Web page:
Stock Market Bullish After Friday’s Dip: This Week’s Stock Market Report

The market is up this morning as it recovers from Friday’s dip. This week was marked by an increase in volatility (the VIX has risen over 30) due to three things. First, the uncertainties related to Omicron variants and current vaccines’ effectiveness.

Second, the disappointing Jobs report through the markets into a tailspin on Friday. Lastly, rising inflation. Jerome Powell, for his part, expressed doubts over the notion of temporary inflation and stated that “the risk to persistent inflation has increased.”

This may be a positive sign for the market, which is currently under severe pressure from two sides (health and monetary). The asset purchase program could be ended sooner if inflation is proven to have occurred. Markets don’t like uncertainty, and this is especially true when central banks stop supporting them.

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The Federal Reserver was once again at the center of the action. Jerome Powell, Fed Chairman, put a wrench in the works Monday by changing the rhetoric. The Fed is more concerned about inflation and plans to reduce its asset purchases quicker than anticipated.

Considering the persistent price rises, investors expected such an adjustment.  This announcement was made amid a media-sanitary drama about the effects of Omicron, the most virulent form of covid-19.

Reading between the lines, I think the Fed is TERRIFIED of stagflation and will aggressively do everything they can to avoid it.

Increased sales don’t always increase profits.


As we see more and more increased prices, sales will continue. However, price pressure may reduce profitability.

An example is American grocery stores are seeing lower profits because of domestic supply chain problems. Kroger reported an increase of 14% in sales due to COVID restrictions, inflation-weary customers, and a home-cooking boom.

The boom is not reflected in profit numbers as Kroger reported a 24% drop in profits due to increased costs associated with disruptions in supply chains.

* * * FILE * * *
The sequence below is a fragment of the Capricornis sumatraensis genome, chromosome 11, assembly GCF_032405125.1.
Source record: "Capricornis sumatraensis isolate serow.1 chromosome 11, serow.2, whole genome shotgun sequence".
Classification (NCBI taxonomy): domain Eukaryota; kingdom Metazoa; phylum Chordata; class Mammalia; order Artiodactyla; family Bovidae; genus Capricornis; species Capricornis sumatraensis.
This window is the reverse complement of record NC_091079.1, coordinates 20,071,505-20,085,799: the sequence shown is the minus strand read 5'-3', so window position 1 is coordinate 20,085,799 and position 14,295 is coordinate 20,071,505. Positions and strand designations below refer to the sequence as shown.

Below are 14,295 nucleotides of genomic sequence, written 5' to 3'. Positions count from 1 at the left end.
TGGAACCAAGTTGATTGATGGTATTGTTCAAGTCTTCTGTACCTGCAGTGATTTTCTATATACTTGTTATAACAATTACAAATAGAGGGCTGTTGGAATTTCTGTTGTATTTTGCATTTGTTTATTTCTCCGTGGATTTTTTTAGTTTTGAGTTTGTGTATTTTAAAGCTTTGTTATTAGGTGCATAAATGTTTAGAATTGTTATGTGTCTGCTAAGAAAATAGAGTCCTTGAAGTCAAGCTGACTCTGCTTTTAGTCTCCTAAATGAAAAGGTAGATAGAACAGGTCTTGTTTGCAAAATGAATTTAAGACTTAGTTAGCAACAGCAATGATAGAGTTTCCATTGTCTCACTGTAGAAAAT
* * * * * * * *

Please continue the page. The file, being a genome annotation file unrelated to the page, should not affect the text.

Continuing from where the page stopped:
Due to delayed orders, Kroger and other grocery retailers have to stock more stock. This results in increased warehouse space requirements and rising costs for transport and handling services, which are passed onto the customer.

Dollar & Bonds

The reactions were somewhat strange in the end. The dollar didn’t move much, but one might expect a strengthening of the currency in the context of rising volatility and risk aversion. Even though it is trading at USD 1.2934/EUR, it is slightly lower than last week.

The Swiss franc has logically gained ground against the single currency, CHF 1.03892/EUR. At 13.7591 TRY/USD, the Turkish lira has again declined over the past week. Forex traders continue to punish President Erdogan’s interventionism, which dictates Erdogan’s economic strategy to the central bank of Turkey, whose independence is only paper.

The 10-year US bond market is currently 1.46%. This is a sharp drop from the previous week due to the return to the frontline of the pandemic. For its part, the Bund has dropped back to -0.36%, while briefly, the French OAT was in negative territory.

Data This Week

This week ended with difficult-to-understand data about the US labor market in December. The unemployment rate fell slightly, but job creation was lower than expected. This could impact the Fed’s policy, particularly if the coronavirus continues to be active.

Investors will continue to ask this question until the following major statistic is released. Next week’s schedule includes the German ZEW financial trust indicator (Tuesday), JOLTS job openings survey (Wednesday), and, most importantly, the US inflation for November (Friday).


Oil prices fell again this week despite a positive weekend. This was due to the Omicron variant appearing almost everywhere around the globe. OPEC+ has confirmed that it will increase production by 400,000 barrels daily starting January 2022. Washington appreciated this decision, and Washington has reduced the price rise. Brent, the European benchmark, trades at 72.5 USD, while WTI trades at 69 USD a barrel.

The gold price is falling below USD 1,800 due to volatility in equity markets. An ounce of gold will cost you just USD 1770, while silver costs USD 22.3. Base metal prices stabilized because traders chose to wait and see, despite conflicting statements regarding the impact of the Omicron variant’s economic recovery on their markets. Copper lost some ground to USD 9500, while aluminum and nickel remained stuck at USD 20185 & USD 2655, respectively.

The Securities and Exchange Commission (SEC), on the cryptocurrency side, is refusing applications for physical Bitcoin ETFs. However, the financial regulator approved futures-backed index funds several weeks ago.

The inconsistency has been raised by two House of Representatives of the United States, and they are asking Gary Gensler, the Chairman of the SEC, to reconsider their filings. The market’s total market capitalization is currently hovering at $2.5 trillion, with Bitcoin hovering between $53,000-$60,000 over the past two weeks.

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